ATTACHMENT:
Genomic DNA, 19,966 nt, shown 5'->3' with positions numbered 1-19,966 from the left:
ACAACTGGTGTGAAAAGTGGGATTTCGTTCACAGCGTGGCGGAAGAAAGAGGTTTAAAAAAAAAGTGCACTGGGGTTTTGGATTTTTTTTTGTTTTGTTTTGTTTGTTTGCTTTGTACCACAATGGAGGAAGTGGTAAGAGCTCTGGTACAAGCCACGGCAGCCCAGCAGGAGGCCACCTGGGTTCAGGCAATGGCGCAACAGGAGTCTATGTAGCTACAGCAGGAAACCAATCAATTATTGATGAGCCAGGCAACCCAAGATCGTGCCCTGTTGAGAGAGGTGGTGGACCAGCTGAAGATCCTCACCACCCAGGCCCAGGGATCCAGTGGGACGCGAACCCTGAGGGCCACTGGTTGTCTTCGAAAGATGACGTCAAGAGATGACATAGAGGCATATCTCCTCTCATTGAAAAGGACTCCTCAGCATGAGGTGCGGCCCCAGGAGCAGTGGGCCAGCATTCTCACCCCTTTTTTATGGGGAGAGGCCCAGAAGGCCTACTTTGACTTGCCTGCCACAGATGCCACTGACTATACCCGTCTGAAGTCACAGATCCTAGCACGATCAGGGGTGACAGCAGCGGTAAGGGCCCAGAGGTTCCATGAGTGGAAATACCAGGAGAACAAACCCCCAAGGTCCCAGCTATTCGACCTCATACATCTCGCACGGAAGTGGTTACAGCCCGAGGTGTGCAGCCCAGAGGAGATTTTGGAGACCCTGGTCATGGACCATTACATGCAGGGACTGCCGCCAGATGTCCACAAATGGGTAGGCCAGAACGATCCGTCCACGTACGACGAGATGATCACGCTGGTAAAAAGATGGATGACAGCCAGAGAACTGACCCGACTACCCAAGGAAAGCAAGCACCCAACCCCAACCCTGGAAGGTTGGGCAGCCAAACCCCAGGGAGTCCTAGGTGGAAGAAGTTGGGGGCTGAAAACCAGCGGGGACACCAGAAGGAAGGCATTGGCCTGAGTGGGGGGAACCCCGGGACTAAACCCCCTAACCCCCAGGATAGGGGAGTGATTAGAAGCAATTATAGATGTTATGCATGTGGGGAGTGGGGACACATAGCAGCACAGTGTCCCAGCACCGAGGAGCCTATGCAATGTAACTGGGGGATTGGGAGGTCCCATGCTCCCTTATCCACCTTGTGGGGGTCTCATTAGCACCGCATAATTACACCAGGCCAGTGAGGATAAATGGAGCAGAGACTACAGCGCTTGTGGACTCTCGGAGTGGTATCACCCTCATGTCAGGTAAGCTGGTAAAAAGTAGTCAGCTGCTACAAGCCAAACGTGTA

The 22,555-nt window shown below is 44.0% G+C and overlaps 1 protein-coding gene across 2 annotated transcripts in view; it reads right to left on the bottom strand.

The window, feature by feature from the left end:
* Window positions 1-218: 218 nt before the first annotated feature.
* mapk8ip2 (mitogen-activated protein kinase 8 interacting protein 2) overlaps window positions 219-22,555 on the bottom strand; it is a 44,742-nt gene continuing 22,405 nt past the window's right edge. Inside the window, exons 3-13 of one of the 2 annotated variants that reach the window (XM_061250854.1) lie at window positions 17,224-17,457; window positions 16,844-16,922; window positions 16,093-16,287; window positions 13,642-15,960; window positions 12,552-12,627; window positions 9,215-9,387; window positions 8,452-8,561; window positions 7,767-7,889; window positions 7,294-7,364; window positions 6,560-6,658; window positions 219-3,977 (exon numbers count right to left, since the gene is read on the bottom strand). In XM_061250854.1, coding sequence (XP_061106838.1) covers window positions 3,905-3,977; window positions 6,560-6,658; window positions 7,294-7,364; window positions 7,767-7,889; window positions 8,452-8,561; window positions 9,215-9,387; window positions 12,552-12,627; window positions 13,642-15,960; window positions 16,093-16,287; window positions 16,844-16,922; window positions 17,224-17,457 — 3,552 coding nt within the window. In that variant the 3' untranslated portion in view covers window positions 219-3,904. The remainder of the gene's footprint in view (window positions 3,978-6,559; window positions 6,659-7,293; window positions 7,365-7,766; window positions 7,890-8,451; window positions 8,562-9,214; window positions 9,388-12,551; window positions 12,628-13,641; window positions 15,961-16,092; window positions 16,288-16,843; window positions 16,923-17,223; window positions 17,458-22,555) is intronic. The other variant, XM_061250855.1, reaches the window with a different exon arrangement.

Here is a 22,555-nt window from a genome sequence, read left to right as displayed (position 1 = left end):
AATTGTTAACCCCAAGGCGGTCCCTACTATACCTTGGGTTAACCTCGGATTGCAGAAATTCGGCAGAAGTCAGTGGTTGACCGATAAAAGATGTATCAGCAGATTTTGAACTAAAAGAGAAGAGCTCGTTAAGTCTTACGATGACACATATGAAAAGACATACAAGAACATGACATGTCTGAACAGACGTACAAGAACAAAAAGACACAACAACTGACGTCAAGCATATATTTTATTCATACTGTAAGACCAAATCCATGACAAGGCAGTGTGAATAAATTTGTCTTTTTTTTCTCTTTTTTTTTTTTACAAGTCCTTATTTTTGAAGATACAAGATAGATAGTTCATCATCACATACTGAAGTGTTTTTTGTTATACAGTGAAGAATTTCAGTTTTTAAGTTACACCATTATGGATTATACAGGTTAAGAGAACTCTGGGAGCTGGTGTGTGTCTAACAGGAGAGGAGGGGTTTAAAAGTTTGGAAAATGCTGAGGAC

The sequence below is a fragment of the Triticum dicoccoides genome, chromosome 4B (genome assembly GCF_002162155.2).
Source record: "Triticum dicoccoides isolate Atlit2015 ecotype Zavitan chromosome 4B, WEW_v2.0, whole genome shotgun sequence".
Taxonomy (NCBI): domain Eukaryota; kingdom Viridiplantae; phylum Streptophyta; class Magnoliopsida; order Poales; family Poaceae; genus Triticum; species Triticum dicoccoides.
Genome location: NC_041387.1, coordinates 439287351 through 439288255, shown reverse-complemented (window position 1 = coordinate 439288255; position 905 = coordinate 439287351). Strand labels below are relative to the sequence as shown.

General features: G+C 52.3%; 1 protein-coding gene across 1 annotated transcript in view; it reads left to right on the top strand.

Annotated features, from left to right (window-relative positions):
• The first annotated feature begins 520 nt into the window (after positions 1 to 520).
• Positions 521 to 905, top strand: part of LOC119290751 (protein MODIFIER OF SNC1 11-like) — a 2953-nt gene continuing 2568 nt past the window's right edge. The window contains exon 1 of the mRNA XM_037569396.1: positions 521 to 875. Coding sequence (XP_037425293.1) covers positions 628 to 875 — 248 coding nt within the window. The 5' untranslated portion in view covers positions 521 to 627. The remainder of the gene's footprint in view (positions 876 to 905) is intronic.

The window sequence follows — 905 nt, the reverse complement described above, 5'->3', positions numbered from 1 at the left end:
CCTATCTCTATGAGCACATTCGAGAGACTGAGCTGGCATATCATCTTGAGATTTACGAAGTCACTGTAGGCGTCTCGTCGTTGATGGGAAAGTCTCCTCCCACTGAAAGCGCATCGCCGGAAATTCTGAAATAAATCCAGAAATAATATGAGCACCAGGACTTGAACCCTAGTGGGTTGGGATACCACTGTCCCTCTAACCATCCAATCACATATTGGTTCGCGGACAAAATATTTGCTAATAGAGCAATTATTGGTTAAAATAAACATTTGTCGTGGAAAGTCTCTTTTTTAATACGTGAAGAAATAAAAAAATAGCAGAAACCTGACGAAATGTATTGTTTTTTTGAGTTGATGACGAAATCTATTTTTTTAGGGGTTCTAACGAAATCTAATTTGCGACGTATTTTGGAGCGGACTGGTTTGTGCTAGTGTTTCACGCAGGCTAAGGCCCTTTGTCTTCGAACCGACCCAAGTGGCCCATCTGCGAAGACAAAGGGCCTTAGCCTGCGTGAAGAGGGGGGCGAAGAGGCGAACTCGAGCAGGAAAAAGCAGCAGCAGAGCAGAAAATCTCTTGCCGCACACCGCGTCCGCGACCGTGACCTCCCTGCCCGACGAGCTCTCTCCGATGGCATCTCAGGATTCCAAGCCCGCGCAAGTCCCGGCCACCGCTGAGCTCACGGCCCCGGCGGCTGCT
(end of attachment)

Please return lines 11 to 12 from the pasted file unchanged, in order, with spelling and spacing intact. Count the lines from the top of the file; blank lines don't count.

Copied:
Taxonomy (NCBI): domain Eukaryota; kingdom Viridiplantae; phylum Streptophyta; class Magnoliopsida; order Poales; family Poaceae; genus Triticum; species Triticum dicoccoides.
Genome location: NC_041387.1, coordinates 439287351 through 439288255, shown reverse-complemented (window position 1 = coordinate 439288255; position 905 = coordinate 439287351). Strand labels below are relative to the sequence as shown.